UN resolution finally passed over their rights

  • Post last modified:April 4, 2024
  • Reading time:5 mins read

The UN Human Rights Council passed its first ever resolution on Thursday 4 April over tackling discrimination against intersex people, despite opposition from several countries to the terminology used. The resolution passed in the 47-member council with 24 votes in favour, none against and 23 abstentions.

Intersex people: combatting persecution and discrimination

Around 1.7% of the population are intersex. In the UK there are 1.1 million intersex people – three times more than the trans population. As the University of Manchester wrote:

The term ‘intersex’ covers more than 40 variations in a person’s physical sex characteristics. These variations may relate to a person’s internal or external genitalia, chromosomes and/or hormones.

Yet intersex people face systemic discrimination. So, the UN resolution was long overdue.

Argentina, Brazil, France, Germany, India, Japan, and the US were among the countries voting Yes. Bangladesh, China, Indonesia, Malaysia, Qatar, and the United Arab Emirates abstained.

The resolution, entitled “Combating discrimination, violence and harmful practices against intersex persons”, was brought forward by Australia, Chile, Finland, and South Africa.

South Africa’s ambassador Mxolisi Nkosi said:

The resolution seeks to create awareness of the plight of intersex persons. Intersex persons face lifelong discrimination in various areas of their lives, including in sports, health, and education.

In extreme cases, this leads to violence and harmful practices such as forced castration, forced sterilisation and even infanticide.

France’s ambassador Jerome Bonnafont welcomed the council discussing the situation of intersex people for the first time, saying they were “too often the victims of rejection, by their family or society”.

US ambassador Michele Taylor called it a “landmark resolution” and a “historic juncture” for the UN’s top rights body.

The resolution recognises that persons:

with innate variations in sex characteristics, that is persons who are born with sex characteristics that do not fit typical definitions for male or female bodies, including sexual anatomy, reproductive organs and hormonal or chromosome patterns (also known as intersex persons) exist in all societies.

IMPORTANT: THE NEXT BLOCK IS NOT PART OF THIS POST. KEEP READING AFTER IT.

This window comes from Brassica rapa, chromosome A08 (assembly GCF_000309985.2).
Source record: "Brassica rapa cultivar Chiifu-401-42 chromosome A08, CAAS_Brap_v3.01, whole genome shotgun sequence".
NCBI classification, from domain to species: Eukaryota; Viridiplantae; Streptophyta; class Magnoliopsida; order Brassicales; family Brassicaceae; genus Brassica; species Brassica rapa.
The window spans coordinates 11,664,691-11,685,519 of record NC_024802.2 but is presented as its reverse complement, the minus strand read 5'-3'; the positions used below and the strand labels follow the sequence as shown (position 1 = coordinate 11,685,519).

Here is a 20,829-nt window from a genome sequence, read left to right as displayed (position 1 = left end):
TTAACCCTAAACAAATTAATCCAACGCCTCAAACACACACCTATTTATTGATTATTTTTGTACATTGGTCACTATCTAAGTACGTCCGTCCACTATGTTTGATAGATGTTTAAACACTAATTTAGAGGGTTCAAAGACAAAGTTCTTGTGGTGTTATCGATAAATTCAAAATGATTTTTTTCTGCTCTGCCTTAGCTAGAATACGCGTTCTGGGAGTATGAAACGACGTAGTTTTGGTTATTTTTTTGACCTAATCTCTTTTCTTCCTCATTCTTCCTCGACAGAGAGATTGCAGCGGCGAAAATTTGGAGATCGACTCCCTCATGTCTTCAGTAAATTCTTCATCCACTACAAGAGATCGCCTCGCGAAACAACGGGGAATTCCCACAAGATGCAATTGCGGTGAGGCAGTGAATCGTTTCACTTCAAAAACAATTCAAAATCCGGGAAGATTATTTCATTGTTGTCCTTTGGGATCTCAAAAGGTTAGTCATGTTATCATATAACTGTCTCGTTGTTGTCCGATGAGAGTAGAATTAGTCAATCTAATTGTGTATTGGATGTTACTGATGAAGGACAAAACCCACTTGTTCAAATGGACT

Quibbling about terminology – or just discrimination?

Some countries predictably pushed back. Qatar’s representative, speaking for the Arab Group members of the council, said they had presented constructive ideas “to make the text more balanced”:

The Human Rights Council is not the right platform for discussing this complex issue, especially given the medical aspects.

We wanted to change intersex persons to another description: persons with disorders in sex development. For us, this is the more scientific and medically appropriate description.

Many intersex people would rightly object to the idea that they are somehow living with a disorder that needs to be corrected.

Meanwhile, Bangladesh said the term intersex was “unknown in the national legal systems and social contexts of many member states”, and the resolution “offers a vague and arbitrary definition of intersex persons”.

Malaysia said the term intersex “is not universally recognised” and when translated into local languages could be derogatory and “do more harm than good”. China said the resolution should respect traditions in various countries.

Long overdue for intersex people

The resolution recognises that intersex persons “may face multiple and intersecting forms of discrimination in all areas of life”, and voices grave concern about the “violence and harmful practices” they face, “including medically unnecessary or deferrable interventions, which may be irreversible”.

The resolution encourages states to enhance efforts to combat discrimination, violence and harmful practices, “such as stereotypes, the spread of misconceptions and inaccurate information, stigma and taboo”.

Civil society groups welcomed the move. ILGA World is the international lesbian, gay, bisexual, trans, and intersex association. It and 34 other groups commented:

This resolution marks yet another milestone in how international bodies are looking at the rights of intersex persons.

Over the years, the work of civil society and States alike has built tremendous momentum, but things could take an even more decisive turn this time. Thanks to this vote, the first-ever official United Nations report to address the human rights situation of persons with innate variations in sex characteristics will raise awareness of the issue in a way that States can no longer ignore, and will have to act upon.

Additional reporting via Agence France-Presse

Featured image via Wikimedia

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